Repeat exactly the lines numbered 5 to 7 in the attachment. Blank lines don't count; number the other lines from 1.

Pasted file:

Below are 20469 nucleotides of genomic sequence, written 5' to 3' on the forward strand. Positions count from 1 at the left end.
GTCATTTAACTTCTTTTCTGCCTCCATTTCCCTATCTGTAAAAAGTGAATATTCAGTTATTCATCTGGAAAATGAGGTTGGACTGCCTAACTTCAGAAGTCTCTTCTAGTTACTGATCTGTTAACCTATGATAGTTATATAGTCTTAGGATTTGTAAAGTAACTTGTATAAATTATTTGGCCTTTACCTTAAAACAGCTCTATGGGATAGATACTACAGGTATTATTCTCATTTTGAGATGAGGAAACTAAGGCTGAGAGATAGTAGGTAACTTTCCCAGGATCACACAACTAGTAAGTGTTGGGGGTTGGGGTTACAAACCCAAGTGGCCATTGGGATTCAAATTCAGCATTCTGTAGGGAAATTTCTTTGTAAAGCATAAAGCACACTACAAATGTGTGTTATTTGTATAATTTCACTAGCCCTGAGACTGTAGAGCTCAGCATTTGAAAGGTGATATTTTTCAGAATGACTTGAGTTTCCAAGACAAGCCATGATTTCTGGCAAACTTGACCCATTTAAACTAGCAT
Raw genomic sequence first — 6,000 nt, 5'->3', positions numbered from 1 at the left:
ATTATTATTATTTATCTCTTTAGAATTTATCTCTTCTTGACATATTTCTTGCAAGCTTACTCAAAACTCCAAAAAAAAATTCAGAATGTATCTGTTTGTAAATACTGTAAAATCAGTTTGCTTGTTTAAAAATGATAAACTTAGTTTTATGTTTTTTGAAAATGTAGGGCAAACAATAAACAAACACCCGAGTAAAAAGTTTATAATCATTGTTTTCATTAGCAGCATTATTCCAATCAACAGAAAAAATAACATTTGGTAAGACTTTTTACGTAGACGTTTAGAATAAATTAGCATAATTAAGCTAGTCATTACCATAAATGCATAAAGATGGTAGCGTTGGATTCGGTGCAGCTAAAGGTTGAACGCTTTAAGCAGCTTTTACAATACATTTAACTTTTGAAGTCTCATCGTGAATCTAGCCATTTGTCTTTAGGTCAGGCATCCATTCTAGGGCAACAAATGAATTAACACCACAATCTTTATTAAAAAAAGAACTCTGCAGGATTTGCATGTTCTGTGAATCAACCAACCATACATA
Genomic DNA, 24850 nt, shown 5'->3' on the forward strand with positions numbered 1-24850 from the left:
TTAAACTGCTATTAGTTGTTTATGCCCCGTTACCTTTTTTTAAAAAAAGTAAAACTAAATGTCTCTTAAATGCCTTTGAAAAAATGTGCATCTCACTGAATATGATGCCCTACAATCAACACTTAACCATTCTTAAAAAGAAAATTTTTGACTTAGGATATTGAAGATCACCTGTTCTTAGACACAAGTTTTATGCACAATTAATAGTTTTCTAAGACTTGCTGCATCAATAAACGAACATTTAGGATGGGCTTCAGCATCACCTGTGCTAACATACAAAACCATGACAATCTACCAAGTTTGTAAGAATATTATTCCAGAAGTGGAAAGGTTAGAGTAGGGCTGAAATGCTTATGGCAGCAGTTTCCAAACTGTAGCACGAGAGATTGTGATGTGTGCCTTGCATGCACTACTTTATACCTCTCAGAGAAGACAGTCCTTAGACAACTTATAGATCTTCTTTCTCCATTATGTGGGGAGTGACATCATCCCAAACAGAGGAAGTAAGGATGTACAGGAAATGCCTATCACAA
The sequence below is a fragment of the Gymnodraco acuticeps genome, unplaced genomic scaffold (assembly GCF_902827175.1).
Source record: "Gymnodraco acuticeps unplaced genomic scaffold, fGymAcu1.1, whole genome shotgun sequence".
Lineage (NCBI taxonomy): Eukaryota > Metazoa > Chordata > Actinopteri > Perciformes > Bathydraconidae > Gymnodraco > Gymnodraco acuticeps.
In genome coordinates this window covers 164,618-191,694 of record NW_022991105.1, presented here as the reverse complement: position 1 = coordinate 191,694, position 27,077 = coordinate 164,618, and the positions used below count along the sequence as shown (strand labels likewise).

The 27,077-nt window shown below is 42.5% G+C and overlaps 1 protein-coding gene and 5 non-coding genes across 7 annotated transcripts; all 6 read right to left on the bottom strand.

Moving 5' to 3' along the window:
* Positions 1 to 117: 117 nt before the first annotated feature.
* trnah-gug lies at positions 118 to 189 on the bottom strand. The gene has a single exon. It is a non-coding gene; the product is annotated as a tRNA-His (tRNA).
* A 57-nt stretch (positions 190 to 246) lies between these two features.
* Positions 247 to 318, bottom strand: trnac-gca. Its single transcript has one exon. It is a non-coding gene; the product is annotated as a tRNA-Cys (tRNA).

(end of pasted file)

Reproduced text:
Genomic DNA, 24850 nt, shown 5'->3' on the forward strand with positions numbered 1-24850 from the left:
TTAAACTGCTATTAGTTGTTTATGCCCCGTTACCTTTTTTTAAAAAAAGTAAAACTAAATGTCTCTTAAATGCCTTTGAAAAAATGTGCATCTCACTGAATATGATGCCCTACAATCAACACTTAACCATTCTTAAAAAGAAAATTTTTGACTTAGGATATTGAAGATCACCTGTTCTTAGACACAAGTTTTATGCACAATTAATAGTTTTCTAAGACTTGCTGCATCAATAAACGAACATTTAGGATGGGCTTCAGCATCACCTGTGCTAACATACAAAACCATGACAATCTACCAAGTTTGTAAGAATATTATTCCAGAAGTGGAAAGGTTAGAGTAGGGCTGAAATGCTTATGGCAGCAGTTTCCAAACTGTAGCACGAGAGATTGTGATGTGTGCCTTGCATGCACTACTTTATACCTCTCAGAGAAGACAGTCCTTAGACAACTTATAGATCTTCTTTCTCCATTATGTGGGGAGTGACATCATCCCAAACAGAGGAAGTAAGGATGTACAGGAAATGCCTATCACAA
The sequence below is a fragment of the Gymnodraco acuticeps genome, unplaced genomic scaffold (assembly GCF_902827175.1).